Behind the Scenes at Minds on the Edge

Many of you are already aware and have seen MINDS ON THE EDGE: Facing Mental Illness, an hour long program broadcast on your local PBS television channel. It was released in October and the National Alliance on Mental Illness is pushing each of its chapters to show the film at various times this year.  I want to give you some background about how this show came together.
Not long after CRAZY: A Father’s Search Through America’s Mental Health Madness, was published, I  got a telephone call from Arthur Singer who said that he wanted me to be his guest at a lunch in Manhattan. He had read my book and was concerned about how jails and prisons had become our new mental asylums.  While I appreciated his interest, I couldn’t afford to fly to New York just to have lunch with him, I said. But he was persistent — and he also told me that he would arrange for my flight.
When the taxi dropped me off at one of New York’s most exclusive private clubs, I began to wonder who this guy was.

It turned out that Arthur Singer was well connected with the Alfred P.  Sloan Charitable Foundation. There were about a half dozen other people at the lunch, which began with Arthur talking about how he wanted to raise public awareness of issues documented in CRAZY.

At one point, I found myself arguing with a refined looking gentleman about whether a psychopath in prison was born with a brain defect that made him incapable of recognizing evil or whether he chose to be that way and was responsible for his actions. When our debate got a bit heated, the fellow sitting next to me leaned over and whispered: “Do you know who you are arguing with?”
When I said that I didn’t, he replied, “That’s Eric Kandel, one of the country’s most prominent psychiatrists and neuroscientists. He was awarded the Nobel Prize in Physiology and Medicine in 2000.”

Of course, I felt pretty silly — trying to lecture Dr. Kandel on the workings of the brain.

After that lunch, Arthur Singer got the Alfred P. Sloan Foundation to put some seed money into developing a documentary and a top flight producer/director was hired. But the program never got off the ground. Singer, however, is not a fellow who gives up. He was determined to do something and he did. I’m not sure how he and Richard Kilberg, the executive producer and president of the Fred Friendly Seminars got together, but I am thrilled that they did.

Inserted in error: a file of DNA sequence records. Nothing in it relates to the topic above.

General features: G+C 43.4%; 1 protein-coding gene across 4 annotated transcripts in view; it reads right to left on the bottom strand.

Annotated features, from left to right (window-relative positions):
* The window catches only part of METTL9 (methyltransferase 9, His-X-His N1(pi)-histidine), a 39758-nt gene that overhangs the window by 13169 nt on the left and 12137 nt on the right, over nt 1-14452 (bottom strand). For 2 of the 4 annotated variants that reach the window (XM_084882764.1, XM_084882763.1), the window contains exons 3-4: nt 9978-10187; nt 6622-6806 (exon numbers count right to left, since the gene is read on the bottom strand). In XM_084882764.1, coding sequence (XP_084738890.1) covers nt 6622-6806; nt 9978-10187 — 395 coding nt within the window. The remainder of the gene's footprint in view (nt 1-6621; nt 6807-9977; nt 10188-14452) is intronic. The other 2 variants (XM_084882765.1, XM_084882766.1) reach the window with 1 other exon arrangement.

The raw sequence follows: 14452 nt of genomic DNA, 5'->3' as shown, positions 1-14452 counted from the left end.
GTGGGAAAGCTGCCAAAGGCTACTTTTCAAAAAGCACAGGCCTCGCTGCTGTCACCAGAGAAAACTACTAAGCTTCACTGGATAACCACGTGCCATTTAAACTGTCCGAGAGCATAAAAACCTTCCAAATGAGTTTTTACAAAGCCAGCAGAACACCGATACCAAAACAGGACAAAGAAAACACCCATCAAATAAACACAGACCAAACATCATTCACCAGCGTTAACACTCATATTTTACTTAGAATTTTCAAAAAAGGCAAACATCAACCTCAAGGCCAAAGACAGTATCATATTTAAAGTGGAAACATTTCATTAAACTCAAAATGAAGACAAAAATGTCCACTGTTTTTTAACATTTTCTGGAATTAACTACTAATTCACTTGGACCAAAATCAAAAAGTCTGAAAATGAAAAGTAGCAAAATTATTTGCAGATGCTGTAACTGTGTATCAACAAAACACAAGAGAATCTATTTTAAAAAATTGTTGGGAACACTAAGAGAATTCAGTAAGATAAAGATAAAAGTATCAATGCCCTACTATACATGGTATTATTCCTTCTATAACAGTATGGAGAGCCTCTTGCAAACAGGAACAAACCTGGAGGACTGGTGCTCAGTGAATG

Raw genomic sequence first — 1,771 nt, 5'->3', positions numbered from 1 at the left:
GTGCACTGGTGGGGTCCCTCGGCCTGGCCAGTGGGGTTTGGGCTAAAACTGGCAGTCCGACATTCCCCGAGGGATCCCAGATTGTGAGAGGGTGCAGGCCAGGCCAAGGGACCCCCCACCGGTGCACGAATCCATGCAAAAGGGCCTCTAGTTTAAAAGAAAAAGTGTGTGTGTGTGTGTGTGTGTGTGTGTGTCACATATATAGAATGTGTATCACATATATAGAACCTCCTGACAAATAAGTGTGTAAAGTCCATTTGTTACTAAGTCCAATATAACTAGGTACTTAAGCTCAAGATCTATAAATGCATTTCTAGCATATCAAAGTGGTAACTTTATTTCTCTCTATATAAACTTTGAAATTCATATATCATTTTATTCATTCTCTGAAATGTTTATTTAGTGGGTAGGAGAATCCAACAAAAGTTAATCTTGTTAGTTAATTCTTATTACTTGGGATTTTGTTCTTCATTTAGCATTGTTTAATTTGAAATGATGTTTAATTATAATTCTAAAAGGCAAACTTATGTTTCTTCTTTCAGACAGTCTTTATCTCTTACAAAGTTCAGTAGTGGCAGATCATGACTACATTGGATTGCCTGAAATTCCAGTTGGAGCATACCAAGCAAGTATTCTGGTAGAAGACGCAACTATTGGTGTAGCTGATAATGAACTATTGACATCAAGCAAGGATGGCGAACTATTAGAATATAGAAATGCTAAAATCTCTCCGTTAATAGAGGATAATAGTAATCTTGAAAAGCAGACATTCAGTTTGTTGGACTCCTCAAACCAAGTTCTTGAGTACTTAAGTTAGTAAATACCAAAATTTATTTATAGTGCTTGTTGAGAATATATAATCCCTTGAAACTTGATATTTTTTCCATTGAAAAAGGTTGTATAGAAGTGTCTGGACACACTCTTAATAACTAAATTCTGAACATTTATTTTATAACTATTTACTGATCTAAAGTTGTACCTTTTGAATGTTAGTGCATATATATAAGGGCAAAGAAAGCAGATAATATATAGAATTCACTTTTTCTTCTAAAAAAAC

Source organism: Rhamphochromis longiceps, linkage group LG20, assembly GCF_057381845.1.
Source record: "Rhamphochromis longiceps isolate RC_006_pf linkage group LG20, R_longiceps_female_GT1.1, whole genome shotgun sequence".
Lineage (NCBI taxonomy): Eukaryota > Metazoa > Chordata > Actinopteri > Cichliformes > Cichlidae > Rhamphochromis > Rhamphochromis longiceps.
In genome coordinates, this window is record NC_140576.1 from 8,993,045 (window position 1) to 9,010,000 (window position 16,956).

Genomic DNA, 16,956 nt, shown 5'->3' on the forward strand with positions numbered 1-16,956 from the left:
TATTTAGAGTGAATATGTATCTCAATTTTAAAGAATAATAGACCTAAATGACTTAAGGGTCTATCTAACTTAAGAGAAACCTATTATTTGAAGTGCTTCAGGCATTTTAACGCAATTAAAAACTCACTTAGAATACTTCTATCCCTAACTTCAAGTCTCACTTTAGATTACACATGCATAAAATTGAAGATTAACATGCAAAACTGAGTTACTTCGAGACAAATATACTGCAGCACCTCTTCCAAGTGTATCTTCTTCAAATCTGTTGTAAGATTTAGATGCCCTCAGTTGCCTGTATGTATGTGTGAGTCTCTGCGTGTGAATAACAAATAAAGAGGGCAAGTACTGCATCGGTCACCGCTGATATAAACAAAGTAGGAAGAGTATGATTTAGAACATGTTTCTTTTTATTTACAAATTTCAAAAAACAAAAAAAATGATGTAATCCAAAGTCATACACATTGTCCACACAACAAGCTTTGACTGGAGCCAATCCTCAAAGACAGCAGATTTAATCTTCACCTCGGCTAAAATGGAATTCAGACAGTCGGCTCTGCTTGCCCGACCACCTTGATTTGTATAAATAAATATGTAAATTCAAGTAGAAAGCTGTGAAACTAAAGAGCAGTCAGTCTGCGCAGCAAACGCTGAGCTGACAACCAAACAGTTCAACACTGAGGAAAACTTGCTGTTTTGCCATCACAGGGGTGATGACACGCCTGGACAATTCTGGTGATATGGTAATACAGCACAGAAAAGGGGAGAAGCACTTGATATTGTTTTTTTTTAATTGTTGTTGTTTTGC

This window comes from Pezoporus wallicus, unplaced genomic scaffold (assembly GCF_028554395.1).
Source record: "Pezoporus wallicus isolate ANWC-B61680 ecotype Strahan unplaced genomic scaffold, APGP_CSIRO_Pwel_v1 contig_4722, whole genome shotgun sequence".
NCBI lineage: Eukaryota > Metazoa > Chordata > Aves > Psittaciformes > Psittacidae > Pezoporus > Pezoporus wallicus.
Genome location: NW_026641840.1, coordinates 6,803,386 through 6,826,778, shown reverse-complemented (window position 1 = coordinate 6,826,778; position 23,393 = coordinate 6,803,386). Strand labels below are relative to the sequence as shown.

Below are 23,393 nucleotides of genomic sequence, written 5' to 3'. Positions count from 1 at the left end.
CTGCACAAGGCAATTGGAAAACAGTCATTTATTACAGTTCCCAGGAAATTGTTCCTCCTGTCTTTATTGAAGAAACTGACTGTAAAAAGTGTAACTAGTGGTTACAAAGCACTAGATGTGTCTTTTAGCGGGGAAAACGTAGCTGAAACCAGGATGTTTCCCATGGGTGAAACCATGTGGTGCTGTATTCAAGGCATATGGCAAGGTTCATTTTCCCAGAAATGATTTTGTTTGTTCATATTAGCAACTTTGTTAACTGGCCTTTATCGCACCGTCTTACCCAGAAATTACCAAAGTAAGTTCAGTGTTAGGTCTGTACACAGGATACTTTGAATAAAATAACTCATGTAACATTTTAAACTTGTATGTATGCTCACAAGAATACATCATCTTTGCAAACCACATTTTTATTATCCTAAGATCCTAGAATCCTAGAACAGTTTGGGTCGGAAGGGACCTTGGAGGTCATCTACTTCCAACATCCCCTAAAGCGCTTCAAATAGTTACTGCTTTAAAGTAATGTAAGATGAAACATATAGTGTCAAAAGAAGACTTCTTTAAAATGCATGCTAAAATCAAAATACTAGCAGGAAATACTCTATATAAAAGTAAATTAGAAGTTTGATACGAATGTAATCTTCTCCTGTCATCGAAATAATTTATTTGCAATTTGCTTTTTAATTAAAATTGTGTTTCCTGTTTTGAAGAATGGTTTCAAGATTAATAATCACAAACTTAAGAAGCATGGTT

I first heard about it when Richard called me and said the Fred Friendly Seminars wanted to do an hour long program about mental illness. I already was familiar with the shows because I had watched earlier ones on PBS. I knew the seminars featured a panel of national experts discussing a hypothetical case, rather than just having a bunch of talking heads delivering speeches. The idea of being a participant on a group discussing mental illness excited me.

What I didn’t know was how good the end product would be or the caliber of panelists that Richard and Barbara Margolis, his associate at Fred Friendly, would recruit. On the day of the filming, I found myself sitting across from U.S. Supreme Court Justice Stephen Breyer and other dynamic leaders in the mental health movement, such Sam Tsemberis, whose a driving force behind Housing First, and my good friend, Miami Judge Stephen Leifman, who got me into the jail in Miami to write my book and has become a national spokesman for stopping the use of jails and prisons as mental facilities. NAMI notable Frederick Frese and ethicist Arthur Caplan, as well as Elyn Saks, author and winner of a “genius award” were there too.  The list went on-and- on.